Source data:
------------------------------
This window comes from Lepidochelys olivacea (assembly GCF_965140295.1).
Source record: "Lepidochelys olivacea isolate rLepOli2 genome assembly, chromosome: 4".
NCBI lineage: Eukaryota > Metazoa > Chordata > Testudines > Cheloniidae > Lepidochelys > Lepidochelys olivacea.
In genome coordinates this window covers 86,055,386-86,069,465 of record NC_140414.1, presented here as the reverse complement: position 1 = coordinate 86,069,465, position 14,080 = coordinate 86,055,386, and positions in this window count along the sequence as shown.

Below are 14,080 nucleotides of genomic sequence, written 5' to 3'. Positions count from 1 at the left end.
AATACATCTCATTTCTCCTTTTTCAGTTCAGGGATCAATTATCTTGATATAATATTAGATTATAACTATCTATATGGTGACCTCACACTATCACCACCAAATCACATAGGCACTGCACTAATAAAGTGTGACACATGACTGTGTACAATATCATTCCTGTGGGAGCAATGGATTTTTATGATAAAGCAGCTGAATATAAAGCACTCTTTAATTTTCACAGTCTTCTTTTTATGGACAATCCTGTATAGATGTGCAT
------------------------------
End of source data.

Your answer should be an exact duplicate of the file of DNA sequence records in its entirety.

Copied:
This window comes from Lepidochelys olivacea (assembly GCF_965140295.1).
Source record: "Lepidochelys olivacea isolate rLepOli2 genome assembly, chromosome: 4".
NCBI lineage: Eukaryota > Metazoa > Chordata > Testudines > Cheloniidae > Lepidochelys > Lepidochelys olivacea.
In genome coordinates this window covers 86,055,386-86,069,465 of record NC_140414.1, presented here as the reverse complement: position 1 = coordinate 86,069,465, position 14,080 = coordinate 86,055,386, and positions in this window count along the sequence as shown.

Below are 14,080 nucleotides of genomic sequence, written 5' to 3'. Positions count from 1 at the left end.
AATACATCTCATTTCTCCTTTTTCAGTTCAGGGATCAATTATCTTGATATAATATTAGATTATAACTATCTATATGGTGACCTCACACTATCACCACCAAATCACATAGGCACTGCACTAATAAAGTGTGACACATGACTGTGTACAATATCATTCCTGTGGGAGCAATGGATTTTTATGATAAAGCAGCTGAATATAAAGCACTCTTTAATTTTCACAGTCTTCTTTTTATGGACAATCCTGTATAGATGTGCAT